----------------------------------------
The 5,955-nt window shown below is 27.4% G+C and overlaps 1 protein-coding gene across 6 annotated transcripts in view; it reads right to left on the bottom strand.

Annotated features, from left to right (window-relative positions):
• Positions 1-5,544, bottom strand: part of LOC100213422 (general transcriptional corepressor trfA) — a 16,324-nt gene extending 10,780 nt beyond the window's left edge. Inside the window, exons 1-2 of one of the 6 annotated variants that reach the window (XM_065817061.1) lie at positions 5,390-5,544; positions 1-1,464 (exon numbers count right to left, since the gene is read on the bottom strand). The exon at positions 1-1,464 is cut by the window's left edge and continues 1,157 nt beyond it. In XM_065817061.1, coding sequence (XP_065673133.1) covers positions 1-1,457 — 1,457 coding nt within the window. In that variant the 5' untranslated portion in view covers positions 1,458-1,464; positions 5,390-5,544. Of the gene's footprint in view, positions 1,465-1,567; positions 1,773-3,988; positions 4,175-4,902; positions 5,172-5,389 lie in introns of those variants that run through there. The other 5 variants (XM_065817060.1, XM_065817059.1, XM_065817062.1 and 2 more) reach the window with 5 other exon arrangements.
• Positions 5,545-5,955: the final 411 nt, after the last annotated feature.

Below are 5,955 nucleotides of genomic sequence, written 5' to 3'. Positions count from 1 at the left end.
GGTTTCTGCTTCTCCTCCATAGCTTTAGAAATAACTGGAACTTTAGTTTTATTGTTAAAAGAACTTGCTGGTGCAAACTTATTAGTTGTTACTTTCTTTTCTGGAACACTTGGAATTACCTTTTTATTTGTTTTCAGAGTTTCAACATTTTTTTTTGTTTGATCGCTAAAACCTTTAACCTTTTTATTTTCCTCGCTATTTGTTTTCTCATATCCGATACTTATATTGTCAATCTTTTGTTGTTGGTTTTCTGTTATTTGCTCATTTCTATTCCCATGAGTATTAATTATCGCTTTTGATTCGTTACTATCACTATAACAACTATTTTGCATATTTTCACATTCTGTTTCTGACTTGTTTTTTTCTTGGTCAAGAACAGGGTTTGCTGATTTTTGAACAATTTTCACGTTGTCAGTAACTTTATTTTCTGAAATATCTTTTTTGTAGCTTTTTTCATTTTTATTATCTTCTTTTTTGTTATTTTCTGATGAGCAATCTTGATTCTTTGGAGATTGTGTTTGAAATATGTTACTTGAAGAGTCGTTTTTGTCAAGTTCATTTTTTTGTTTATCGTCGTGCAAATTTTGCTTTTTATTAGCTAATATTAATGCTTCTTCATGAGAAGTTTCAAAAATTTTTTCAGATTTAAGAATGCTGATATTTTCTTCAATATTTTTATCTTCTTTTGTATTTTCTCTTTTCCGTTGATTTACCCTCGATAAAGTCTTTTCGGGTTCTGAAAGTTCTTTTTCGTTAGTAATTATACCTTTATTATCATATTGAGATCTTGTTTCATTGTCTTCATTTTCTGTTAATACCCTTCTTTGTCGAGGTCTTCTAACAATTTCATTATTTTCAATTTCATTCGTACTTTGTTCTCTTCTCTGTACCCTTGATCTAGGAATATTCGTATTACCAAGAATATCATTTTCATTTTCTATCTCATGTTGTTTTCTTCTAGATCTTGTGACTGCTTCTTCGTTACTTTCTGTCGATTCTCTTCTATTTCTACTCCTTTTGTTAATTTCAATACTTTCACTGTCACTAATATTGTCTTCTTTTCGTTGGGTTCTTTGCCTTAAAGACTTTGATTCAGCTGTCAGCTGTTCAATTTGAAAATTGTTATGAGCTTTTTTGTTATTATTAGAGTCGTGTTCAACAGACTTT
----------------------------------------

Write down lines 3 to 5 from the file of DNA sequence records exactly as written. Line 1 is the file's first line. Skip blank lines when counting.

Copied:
• Positions 1-5,544, bottom strand: part of LOC100213422 (general transcriptional corepressor trfA) — a 16,324-nt gene extending 10,780 nt beyond the window's left edge. Inside the window, exons 1-2 of one of the 6 annotated variants that reach the window (XM_065817061.1) lie at positions 5,390-5,544; positions 1-1,464 (exon numbers count right to left, since the gene is read on the bottom strand). The exon at positions 1-1,464 is cut by the window's left edge and continues 1,157 nt beyond it. In XM_065817061.1, coding sequence (XP_065673133.1) covers positions 1-1,457 — 1,457 coding nt within the window. In that variant the 5' untranslated portion in view covers positions 1,458-1,464; positions 5,390-5,544. Of the gene's footprint in view, positions 1,465-1,567; positions 1,773-3,988; positions 4,175-4,902; positions 5,172-5,389 lie in introns of those variants that run through there. The other 5 variants (XM_065817060.1, XM_065817059.1, XM_065817062.1 and 2 more) reach the window with 5 other exon arrangements.
• Positions 5,545-5,955: the final 411 nt, after the last annotated feature.

Below are 5,955 nucleotides of genomic sequence, written 5' to 3'. Positions count from 1 at the left end.